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Pakistan's Prime Minister Disqualified From Office


A slow-moving crisis facing the government of Pakistan just grew more serious. Pakistan's Supreme Court has ruled that the prime minister is no longer eligible to hold office. That's because the very same court convicted Prime Minister Yousuf Raza Gilani of contempt. Now in theory, this could mean that a top leadership post of a vital U.S. ally is suddenly vacant. In reality, this is Pakistan, where the confrontation between elected officials and the court has been unfolding for years. So, we are going to try to sort this out with Declan Walsh of the New York Times. He's on the line from Islamabad. Welcome to the program.

DECLAN WALSH: Good morning, Steve.

INSKEEP: Is the prime minister really out of a job here, because this confrontation has been going on for awhile?

WALSH: Well, it certainly looks that way. The Supreme Court issued this judgment this afternoon, saying that effectively, as you say, Mr. Gilani has in fact not been eligible for office since April 26th. That's when the courts convicted him of contempt. The court had been pursuing Mr. Gilani for many months before that, insisting that he write to the authorities in Switzerland to restart a corruption prosecution of the president, Asif Ali Zardari. Mr. Gilani had refused to write that letter, saying that he believes that under the constitution of Pakistan, the president enjoys immunity from prosecution, and that therefore, he wasn't able to do so. The court obviously took a very different view and this crisis has been going along slowly for many months now. But it finally seems to if not have reached a conclusion, at least it's reached this very dramatic step, where we have a court dismissing the prime minister, effectively suspending the cabinet, and instructing President Zardari that he now needs to institute the steps under which a new prime minister will be chosen.

INSKEEP: Is the Supreme Court in a position to actually force him to quit when he has ignored them for so long?

WALSH: Well, the Supreme Court certainly believes that it has the constitutional authority to do that. The question now is how the ruling party, the Pakistan Peoples Party, is going to react. In the past, certainly, outside the court, the party has very strongly made the case that it believes that this is a politically driven prosecution. The party says that there is a longstanding personal animus between Mr. Zardari and the chief justice, and that effectively that Mr. Gilani, if you like, the man caught in the middle between these two very powerful figures, and that the court has used its powers, really, to go after Mr. Zardari indirectly. But on the other hand, if the ruling party were to somehow reject the legality of this finding, and for instance, you know, refuse to have Mr. Gilani step down, well, that would escalate this even further and trigger potentially a very destabilizing situation, one in which you could have the military tempted to intervene.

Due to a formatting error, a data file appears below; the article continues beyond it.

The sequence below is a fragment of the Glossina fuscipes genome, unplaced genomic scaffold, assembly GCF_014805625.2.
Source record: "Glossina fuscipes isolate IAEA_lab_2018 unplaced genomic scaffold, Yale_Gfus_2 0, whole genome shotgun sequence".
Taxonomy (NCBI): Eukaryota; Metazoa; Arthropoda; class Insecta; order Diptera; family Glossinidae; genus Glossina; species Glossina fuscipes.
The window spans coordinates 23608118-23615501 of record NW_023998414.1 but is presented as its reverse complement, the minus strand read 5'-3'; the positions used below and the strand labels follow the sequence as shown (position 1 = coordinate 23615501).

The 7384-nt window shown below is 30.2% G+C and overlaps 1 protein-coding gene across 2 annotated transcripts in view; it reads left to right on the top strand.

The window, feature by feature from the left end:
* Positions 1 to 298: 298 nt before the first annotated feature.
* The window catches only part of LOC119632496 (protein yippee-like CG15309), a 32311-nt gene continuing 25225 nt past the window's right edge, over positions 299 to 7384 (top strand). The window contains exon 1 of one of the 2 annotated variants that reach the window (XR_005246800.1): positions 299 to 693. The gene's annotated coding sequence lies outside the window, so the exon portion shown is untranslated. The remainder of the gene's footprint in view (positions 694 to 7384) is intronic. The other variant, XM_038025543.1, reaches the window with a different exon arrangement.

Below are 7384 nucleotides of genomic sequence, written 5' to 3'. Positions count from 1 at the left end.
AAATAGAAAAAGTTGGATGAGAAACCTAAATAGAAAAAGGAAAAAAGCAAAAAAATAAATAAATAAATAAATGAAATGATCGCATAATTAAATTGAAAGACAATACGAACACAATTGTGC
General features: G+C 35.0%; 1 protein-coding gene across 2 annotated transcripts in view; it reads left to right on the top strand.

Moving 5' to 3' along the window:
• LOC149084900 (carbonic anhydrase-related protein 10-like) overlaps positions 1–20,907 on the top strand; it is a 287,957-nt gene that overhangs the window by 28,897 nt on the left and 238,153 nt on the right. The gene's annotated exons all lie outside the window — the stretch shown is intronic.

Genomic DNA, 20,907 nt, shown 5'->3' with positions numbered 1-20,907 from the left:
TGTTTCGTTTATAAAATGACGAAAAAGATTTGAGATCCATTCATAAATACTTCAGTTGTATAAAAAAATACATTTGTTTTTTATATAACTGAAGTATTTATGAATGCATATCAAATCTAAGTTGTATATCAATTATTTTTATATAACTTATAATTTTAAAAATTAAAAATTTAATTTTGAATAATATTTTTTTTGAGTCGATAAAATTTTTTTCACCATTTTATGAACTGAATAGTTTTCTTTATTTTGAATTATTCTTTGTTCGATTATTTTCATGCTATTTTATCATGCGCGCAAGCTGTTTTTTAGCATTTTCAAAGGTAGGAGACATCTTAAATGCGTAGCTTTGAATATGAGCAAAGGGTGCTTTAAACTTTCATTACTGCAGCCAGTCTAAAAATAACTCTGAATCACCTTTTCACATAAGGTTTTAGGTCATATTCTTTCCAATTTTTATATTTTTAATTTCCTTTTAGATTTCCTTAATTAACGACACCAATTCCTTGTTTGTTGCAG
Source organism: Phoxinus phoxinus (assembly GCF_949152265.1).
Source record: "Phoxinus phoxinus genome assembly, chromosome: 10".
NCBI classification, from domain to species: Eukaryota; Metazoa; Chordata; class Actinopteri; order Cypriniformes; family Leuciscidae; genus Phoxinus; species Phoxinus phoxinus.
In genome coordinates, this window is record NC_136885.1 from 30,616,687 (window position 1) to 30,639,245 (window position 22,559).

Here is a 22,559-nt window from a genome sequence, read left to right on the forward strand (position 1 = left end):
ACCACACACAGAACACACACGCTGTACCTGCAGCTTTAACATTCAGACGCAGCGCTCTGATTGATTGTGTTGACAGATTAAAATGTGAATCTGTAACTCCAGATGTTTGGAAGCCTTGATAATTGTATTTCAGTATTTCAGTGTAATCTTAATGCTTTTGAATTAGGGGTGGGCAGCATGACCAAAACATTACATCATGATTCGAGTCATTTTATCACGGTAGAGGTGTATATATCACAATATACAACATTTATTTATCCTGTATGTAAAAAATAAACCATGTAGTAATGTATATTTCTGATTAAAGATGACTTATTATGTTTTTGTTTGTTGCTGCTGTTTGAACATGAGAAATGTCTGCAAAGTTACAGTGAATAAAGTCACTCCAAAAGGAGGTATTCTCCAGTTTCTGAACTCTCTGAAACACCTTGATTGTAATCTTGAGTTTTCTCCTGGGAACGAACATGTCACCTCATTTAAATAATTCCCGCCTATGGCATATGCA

So certainly, the stakes are very high, but the indications we're getting at the moment, they're saying that the ruling party appears minded to accept this decision and the question then will be how they're to proceed about electing a new a prime minister.

INSKEEP: Has the government been able to focus on doing anything in recent months besides trying to stay in power in the face of this threat?

WALSH: That's an excellent question, and there have been so many scandals, distractions for the government, particularly in the last six months. There are political issues with the United States over the reopening of NATO supply lines through Pakistan. And so, all of these things have very much distracted from the ability of the government to engage in the day-to-day running of the country, and certainly, critics would say that that has really come to a head at the moment in Punjab Province over the last couple of days. People are very angry about massive electricity power outages. And the sort of violence that we've seen, with thousands of people sometimes clashing with police on the streets of Punjab. Certainly seems to very much be an expression of public anger and at those failures of governance.

INSKEEP: Declan Walsh of the New York Times. He's in Islamabad. Thanks very much.

WALSH: My pleasure.

INSKEEP: This is NPR News. Transcript provided by NPR, Copyright NPR.